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The Patagonia

The Patagonia

Henry James

Update: 2020-04-22

Chapter 1

  • The houses were dark in the August night and the perspective of Beacon Street, with its double chain of lamps, was a foreshortened desert. The club on th_ill alone, from its semi-cylindrical front, projected a glow upon the dusk_agueness of the Common, and as I passed it I heard in the hot stillness th_lick of a pair of billiard-balls. As "every one" was out of town perhaps th_ervants, in the extravagance of their leisure, were profaning the tables. Th_eat was insufferable and I thought with joy of the morrow, of the deck of th_teamer, the freshening breeze, the sense of getting out to sea. I was eve_lad of what I had learned in the afternoon at the office of the company—tha_t the eleventh hour an old ship with a lower standard of speed had been pu_n in place of the vessel in which I had taken my passage. America wa_oasting, England might very well be stuffy, and a slow passage (which at tha_eason of the year would probably also be a fine one) was a guarantee of te_r twelve days of fresh air.
  • I strolled down the hill without meeting a creature, though I could se_hrough the palings of the Common that that recreative expanse was people_ith dim forms. I remembered Mrs. Nettlepoint's house— she lived in those days (they are not so distant, but there have been changes) on the water-side, _ittle way beyond the spot at which the Public Garden terminates; and _eflected that like myself she would be spending the night in Boston if i_ere true that, as had been mentioned to me a few days before at Mount Desert, she was to embark on the morrow for Liverpool. I presently saw this appearanc_onfirmed by a light above her door and in two or three of her windows, and _etermined to ask for her, having nothing to do till bedtime. I had come ou_imply to pass an hour, leaving my hotel to the blaze of its gas and th_erspiration of its porters; but it occurred to me that my old friend migh_ery WELL not know of the substitution of the Patagonia for the Scandinavia, so that I should be doing her a service to prepare her mind. Besides, I coul_ffer to help her, to look after her in the morning: lone women are gratefu_or support in taking ship for far countries.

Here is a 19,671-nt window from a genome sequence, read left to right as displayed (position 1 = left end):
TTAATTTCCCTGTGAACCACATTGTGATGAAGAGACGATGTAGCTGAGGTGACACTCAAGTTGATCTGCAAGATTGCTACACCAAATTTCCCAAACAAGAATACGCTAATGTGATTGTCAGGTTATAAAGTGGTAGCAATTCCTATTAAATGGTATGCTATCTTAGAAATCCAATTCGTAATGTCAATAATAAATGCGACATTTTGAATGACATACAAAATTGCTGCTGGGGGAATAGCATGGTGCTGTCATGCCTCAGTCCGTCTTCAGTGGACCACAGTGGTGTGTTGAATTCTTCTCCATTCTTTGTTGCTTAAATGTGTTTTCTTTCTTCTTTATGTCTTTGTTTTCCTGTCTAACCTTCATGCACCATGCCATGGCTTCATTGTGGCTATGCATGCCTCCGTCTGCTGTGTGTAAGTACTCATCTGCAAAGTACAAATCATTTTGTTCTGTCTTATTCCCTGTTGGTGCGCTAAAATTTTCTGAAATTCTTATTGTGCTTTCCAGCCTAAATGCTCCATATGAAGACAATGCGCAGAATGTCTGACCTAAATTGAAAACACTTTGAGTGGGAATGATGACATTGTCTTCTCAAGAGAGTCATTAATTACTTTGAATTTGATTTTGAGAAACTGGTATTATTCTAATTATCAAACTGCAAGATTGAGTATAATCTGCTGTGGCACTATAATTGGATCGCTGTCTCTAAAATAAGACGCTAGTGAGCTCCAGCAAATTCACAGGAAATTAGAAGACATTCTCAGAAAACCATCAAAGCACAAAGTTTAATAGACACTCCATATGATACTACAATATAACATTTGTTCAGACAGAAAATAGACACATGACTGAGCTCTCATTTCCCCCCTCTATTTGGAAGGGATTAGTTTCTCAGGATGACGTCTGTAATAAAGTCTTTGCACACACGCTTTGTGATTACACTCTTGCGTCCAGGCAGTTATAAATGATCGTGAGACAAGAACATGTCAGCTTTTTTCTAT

• It came to me indeed as I stood on her door-step that as she had a son sh_ight not after all be so lone; yet I remembered at the same time that Jaspe_ettlepoint was not quite a young man to lean upon, having—as I at leas_upposed—a life of his own and tastes and habits which had long since diverte_im from the maternal side. If he did happen just now to be at home m_olicitude would of course seem officious; for in his many wanderings—_elieved he had roamed all over the globe—he would certainly have learned ho_o manage. None the less, in fine, I was very glad to show Mrs. Nettlepoint _hought of her. With my long absence I had lost sight of her; but I had like_er of old, she had been a good friend to my sisters, and I had in regard t_er that sense which is pleasant to those who in general have gone astray o_ot detached, the sense that she at least knew all about me. I could trust he_t any time to tell people I was respectable. Perhaps I was conscious of ho_ittle I deserved this indulgence when it came over me that I hadn't been nea_er for ages. The measure of that neglect was given by my vagueness of min_bout Jasper. However, I really belonged nowadays to a different generation; _as more the mother's contemporary than the son's.